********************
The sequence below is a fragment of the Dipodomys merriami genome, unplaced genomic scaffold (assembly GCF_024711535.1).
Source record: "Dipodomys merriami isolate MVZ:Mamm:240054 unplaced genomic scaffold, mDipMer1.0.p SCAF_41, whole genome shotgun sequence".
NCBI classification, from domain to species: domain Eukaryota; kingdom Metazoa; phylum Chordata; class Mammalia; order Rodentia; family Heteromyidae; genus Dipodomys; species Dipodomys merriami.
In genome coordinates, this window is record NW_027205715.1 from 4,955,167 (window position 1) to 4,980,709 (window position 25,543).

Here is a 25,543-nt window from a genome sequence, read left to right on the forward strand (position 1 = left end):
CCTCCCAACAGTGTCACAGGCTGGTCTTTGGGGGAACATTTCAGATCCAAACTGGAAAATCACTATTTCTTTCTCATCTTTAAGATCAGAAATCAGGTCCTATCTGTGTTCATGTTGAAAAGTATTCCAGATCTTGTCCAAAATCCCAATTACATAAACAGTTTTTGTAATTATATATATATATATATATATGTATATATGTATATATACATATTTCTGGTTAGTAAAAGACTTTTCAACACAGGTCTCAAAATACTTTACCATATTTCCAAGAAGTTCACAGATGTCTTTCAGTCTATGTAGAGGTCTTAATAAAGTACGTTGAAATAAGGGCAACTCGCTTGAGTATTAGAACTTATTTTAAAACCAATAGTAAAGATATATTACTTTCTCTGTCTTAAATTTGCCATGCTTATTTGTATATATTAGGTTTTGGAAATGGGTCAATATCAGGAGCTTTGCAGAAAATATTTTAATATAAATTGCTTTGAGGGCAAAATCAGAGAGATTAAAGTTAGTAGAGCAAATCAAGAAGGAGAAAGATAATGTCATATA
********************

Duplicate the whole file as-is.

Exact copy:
The sequence below is a fragment of the Dipodomys merriami genome, unplaced genomic scaffold (assembly GCF_024711535.1).
Source record: "Dipodomys merriami isolate MVZ:Mamm:240054 unplaced genomic scaffold, mDipMer1.0.p SCAF_41, whole genome shotgun sequence".
NCBI classification, from domain to species: domain Eukaryota; kingdom Metazoa; phylum Chordata; class Mammalia; order Rodentia; family Heteromyidae; genus Dipodomys; species Dipodomys merriami.
In genome coordinates, this window is record NW_027205715.1 from 4,955,167 (window position 1) to 4,980,709 (window position 25,543).

Here is a 25,543-nt window from a genome sequence, read left to right on the forward strand (position 1 = left end):
CCTCCCAACAGTGTCACAGGCTGGTCTTTGGGGGAACATTTCAGATCCAAACTGGAAAATCACTATTTCTTTCTCATCTTTAAGATCAGAAATCAGGTCCTATCTGTGTTCATGTTGAAAAGTATTCCAGATCTTGTCCAAAATCCCAATTACATAAACAGTTTTTGTAATTATATATATATATATATATATGTATATATGTATATATACATATTTCTGGTTAGTAAAAGACTTTTCAACACAGGTCTCAAAATACTTTACCATATTTCCAAGAAGTTCACAGATGTCTTTCAGTCTATGTAGAGGTCTTAATAAAGTACGTTGAAATAAGGGCAACTCGCTTGAGTATTAGAACTTATTTTAAAACCAATAGTAAAGATATATTACTTTCTCTGTCTTAAATTTGCCATGCTTATTTGTATATATTAGGTTTTGGAAATGGGTCAATATCAGGAGCTTTGCAGAAAATATTTTAATATAAATTGCTTTGAGGGCAAAATCAGAGAGATTAAAGTTAGTAGAGCAAATCAAGAAGGAGAAAGATAATGTCATATA